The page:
BYU and Stanford history grad David F. Holland (BA ’98) is the John A. Bartlett Professor of New England Church History at the Harvard Divinity SchoolHarvard Divinity School. His award-winning teaching is balanced by research into the theological and intellectual roots of early-American religions. His most recent book is Sacred Borders: Continuing Revelation and Canonical Restraint in Early America, published by Oxford University Press.
“The Harvard Divinity School probably first entered my awareness as a BYU student reading Ralph Waldo Emerson, who in part made [HDS] famous by bucking its tradition. My office shares a wall with the chapel where he gave his famous Divinity School Address in 1838, where he called for ongoing revelation. As a Latter-day Saint, that’s hallowed ground for me. I don’t agree with everything he said, but I appreciate a place that helped shape minds and provoke commentary.”
“I spend time thinking about [early New England’s] Native American and Puritan religious traditions, among others, and what I’ve picked up from those, in particular, is breaking down our modern tendency to separate life into its religious and secular components. Native Americans believed that their spiritual life was at the heart of everything about their existence. They didn’t draw the lines that modern Europeans were beginning to draw where religion was appropriate in certain aspects of life but not in other aspects. They saw their relationship with divinity as the bone and marrow of everything they did, and I really love that lesson for all of us. The Puritans had something similar. They believed strongly in the concept of a calling and believed that they could glorify God in whatever it was He was asking them to do. They glorified God by being a great shoemaker. They glorified God by being a great neighbor. . . . Every aspect of their life was a calling from God and was to be performed with that kind of reverence and commitment.”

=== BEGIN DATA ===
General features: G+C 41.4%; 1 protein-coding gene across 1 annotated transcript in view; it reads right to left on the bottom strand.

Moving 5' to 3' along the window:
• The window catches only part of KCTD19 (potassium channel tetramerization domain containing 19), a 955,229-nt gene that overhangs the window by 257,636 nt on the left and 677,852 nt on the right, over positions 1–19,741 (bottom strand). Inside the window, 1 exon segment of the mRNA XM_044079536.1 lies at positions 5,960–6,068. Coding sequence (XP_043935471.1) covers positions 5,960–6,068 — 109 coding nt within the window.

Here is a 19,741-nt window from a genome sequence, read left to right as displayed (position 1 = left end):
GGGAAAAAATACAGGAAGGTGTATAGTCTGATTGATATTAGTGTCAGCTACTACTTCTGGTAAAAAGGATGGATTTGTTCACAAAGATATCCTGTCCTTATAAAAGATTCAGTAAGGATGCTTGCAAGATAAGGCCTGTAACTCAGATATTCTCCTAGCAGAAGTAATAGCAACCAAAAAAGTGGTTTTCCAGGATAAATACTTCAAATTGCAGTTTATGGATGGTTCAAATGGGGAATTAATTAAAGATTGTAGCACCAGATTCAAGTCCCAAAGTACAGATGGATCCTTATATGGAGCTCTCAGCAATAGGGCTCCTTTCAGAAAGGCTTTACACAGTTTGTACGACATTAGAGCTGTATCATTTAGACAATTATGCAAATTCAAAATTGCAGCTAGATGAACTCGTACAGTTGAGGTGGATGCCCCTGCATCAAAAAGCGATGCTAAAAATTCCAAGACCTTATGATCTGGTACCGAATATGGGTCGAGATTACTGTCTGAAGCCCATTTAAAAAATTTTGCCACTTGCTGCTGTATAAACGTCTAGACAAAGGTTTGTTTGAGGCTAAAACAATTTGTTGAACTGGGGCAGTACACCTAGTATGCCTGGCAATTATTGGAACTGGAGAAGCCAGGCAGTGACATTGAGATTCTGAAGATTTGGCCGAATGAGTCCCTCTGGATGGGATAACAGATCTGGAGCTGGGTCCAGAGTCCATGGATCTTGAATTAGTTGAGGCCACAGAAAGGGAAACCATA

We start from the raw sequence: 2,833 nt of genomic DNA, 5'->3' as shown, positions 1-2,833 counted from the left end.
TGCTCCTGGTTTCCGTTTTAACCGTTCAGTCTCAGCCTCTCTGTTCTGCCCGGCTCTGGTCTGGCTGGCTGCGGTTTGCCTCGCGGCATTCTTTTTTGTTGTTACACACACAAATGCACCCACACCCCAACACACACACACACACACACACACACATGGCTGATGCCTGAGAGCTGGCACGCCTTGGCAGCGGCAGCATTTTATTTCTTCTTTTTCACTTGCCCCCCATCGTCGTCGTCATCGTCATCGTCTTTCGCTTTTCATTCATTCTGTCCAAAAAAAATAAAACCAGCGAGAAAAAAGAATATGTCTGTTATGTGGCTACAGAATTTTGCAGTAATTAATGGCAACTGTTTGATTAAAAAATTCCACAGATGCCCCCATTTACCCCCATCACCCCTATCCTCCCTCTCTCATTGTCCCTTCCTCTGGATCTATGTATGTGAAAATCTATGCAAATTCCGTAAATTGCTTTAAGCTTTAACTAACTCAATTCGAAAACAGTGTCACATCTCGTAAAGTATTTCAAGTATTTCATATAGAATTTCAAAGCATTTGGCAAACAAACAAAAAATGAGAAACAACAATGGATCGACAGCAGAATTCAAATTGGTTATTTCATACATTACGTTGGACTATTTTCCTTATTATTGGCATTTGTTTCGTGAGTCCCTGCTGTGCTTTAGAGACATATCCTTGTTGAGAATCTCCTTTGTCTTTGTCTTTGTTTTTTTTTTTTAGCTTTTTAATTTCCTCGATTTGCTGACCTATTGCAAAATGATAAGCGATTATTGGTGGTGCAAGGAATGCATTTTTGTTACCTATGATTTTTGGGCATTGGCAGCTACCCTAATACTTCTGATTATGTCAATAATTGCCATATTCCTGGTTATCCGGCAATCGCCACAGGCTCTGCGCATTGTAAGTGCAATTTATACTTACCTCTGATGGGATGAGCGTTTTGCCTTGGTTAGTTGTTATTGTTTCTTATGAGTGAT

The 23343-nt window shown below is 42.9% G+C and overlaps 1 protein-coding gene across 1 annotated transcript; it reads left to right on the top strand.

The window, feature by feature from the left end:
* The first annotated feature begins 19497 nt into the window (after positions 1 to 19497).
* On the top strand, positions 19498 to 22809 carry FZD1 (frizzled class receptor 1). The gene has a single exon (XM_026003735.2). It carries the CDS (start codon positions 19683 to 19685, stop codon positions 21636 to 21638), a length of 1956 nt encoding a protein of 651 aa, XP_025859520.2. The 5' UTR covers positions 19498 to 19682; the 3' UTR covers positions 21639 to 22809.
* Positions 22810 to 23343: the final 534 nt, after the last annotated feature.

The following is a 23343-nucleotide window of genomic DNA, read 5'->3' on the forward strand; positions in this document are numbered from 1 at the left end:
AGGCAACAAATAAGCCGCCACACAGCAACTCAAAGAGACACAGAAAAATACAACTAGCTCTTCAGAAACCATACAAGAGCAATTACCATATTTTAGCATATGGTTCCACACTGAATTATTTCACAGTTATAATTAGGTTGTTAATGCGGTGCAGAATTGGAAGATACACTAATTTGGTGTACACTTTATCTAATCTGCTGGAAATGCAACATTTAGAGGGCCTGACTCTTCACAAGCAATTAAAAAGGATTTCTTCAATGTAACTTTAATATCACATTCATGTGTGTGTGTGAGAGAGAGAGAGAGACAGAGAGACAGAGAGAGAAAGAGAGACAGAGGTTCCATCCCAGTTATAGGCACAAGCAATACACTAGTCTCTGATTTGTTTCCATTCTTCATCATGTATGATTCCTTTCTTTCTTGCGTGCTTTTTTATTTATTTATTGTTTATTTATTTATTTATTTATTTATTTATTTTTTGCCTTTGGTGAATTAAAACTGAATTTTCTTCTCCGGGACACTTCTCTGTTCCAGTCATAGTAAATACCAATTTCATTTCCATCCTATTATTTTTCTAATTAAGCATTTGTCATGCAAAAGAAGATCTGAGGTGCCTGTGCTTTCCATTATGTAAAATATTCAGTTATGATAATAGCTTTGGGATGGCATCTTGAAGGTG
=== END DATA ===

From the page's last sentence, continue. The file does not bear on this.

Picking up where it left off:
“The tension in the great 18th-century debate between God’s grace and human agency shaped so much of early American religious life. What becomes quite clear as you look at this battle between these two ideas is that they’re very difficult to reconcile. Both sides have strong scriptural and logical arguments to defend their position. Listening to generations of Americans argue over this point has pushed me to think more carefully about those two forces in my life and faith. . . . What I take away from it, reflecting my own belief in the Book of Mormon and its teachings on this topic, is that both free will and grace are miracles. They’re both gifts from God, and sometimes we emphasize one or the other to our detriment. In a normal human conception, these two gifts seem incompatible, but in God’s miraculous care we get the benefit of both, and that’s a beautiful thing.”
“The Harvard Divinity School has definitely broadened my appreciation for all that’s good in this world and the devoted, honorable, honest souls who have found a great deal of truth in their searches. It has also reinforced my distinctive appreciation for a church that I think teaches us—though maybe culturally we don’t always appreciate this capacity in our own faith, but I believe wholeheartedly that it’s there—to pick up the truth wherever it’s found, to bring it into one coherent whole. I think we’re still in the middle of that process. It’s a messy, complicated process sometimes, but it’s a process I’m grateful to be part of.”
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